Linking your FDs to savings account? Ensure you gain

Tags: Banking

Sweep-in facility can give you higher returns but know the pitfalls

Optimising returns from your funds parked in banks is no longer a simple affair of opening a fixed deposit (FD). The sweep-in feature of funds from FDs to savings account is also an old feature, been around for more than 10 years. However, its utility has become more pronounced now, given the increased complexities and multiple choices in bank offerings.

Sweep-in facility is given by most deposits on FDs and you can opt for it for any number of FDs. In this facility, while making withdrawals, issuing cheques or transferring money online from your savings account, if your balance falls below zero, then the relevant amount from one or more of your linked-in FDs gets pre-maturely withdrawn and transferred to your savings account to enable the transaction.

When to use it? Savings accounts are generally used to manage immediate and short-term expenses and given the unpredictability of expenditure, most bank customers end up keeping large sums in it. But banks give only 4 per cent interest with the exception of a couple of banks, which are now offering 5-7 per cent.

For example, a bank customer maintains around Rs 1,00,000 in her savings account, net of credits and debits, much of the time and her past activity record suggests the balance goes below Rs 50,000 in only two to four months in a year. In this case, she can earn higher interest on her money by keeping only Rs 25,000 in her savings and parking the rest in one or multiple FDs of varying tenures and interest rates and opting for the sweep-in facility in each of them. Multiple FDs with this option, are swept-in on a first-come-first-served basis with the one opened the first being broken to sweep in funds to savings.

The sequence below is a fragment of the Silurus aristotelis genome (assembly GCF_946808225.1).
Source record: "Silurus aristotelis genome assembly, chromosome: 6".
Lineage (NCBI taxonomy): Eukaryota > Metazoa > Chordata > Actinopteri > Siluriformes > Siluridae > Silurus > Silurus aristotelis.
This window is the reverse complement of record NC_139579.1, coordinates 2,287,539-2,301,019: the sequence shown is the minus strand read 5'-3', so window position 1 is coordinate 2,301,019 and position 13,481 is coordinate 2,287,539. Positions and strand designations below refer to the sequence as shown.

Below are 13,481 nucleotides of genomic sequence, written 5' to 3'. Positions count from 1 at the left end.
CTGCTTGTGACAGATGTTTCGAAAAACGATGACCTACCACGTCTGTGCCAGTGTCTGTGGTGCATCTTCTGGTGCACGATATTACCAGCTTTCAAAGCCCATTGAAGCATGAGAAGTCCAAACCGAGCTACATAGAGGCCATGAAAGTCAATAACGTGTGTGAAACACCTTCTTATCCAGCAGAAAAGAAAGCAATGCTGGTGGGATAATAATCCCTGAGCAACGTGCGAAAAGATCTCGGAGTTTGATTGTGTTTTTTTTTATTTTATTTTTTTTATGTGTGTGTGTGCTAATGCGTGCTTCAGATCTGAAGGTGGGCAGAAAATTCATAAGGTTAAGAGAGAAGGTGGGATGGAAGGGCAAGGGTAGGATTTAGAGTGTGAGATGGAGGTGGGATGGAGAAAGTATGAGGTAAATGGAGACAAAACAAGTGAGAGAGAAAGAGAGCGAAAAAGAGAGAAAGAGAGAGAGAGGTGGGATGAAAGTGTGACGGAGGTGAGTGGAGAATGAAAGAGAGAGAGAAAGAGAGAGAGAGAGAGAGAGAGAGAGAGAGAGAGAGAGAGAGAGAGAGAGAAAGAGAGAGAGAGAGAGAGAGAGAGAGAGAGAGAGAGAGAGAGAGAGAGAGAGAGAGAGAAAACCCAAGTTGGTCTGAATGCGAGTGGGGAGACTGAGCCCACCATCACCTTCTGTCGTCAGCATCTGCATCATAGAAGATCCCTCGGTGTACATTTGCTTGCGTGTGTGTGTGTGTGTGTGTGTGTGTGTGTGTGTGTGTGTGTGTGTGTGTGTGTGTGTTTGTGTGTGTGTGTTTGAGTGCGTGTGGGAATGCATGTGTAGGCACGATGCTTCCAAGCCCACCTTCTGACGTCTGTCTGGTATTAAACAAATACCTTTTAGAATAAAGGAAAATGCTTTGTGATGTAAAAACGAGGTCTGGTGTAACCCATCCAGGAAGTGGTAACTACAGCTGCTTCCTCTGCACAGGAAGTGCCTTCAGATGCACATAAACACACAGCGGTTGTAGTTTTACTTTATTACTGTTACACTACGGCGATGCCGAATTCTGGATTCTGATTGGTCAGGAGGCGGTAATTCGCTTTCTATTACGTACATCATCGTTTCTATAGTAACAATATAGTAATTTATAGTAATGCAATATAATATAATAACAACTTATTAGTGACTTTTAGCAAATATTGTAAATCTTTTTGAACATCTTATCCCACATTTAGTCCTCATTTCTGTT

Be sure net returns from FD are higher: A strategy to fetch higher returns, using sweep-ins, can backfire, so be careful. Funds swept-in from FDs to savings are treated as premature FD withdrawals and attract the relevant penalty rate ranging from nil to 1 per cent. For instance, HDFC Bank charges 1 per cent penalty, while Yes Bank charges no penalty on premature FD withdrawals. Moreover, the interest your FD actually earns at the time of premature withdrawal, is the rate for the time period of FD open date to premature withdrawal rate. This can be lower.

Take the example of a HDFC Bank customer opening a six to 12 month FD at the bank’s current interest rate of 7.75 per cent and opting for the sweep-in option. After exactly five months, funds from this FD is swept in to her savings account when the latter balance falls below zero. A five-month FD at the bank pays 7.25 per cent. The swept-in amount will, therefore, earn only 6.25 per cent (7.25 per cent minus 1 per cent penalty). Such a customer would be better having a pure savings account with the sole bank that is paying 7 per cent interest on savings on balances above Rs 1,00,000.

So, it is important ensure that the net returns on your swept-in FD amount is always higher than 4 per cent or the savings interest rate.

rajeshgajra@mydigitalfc.com

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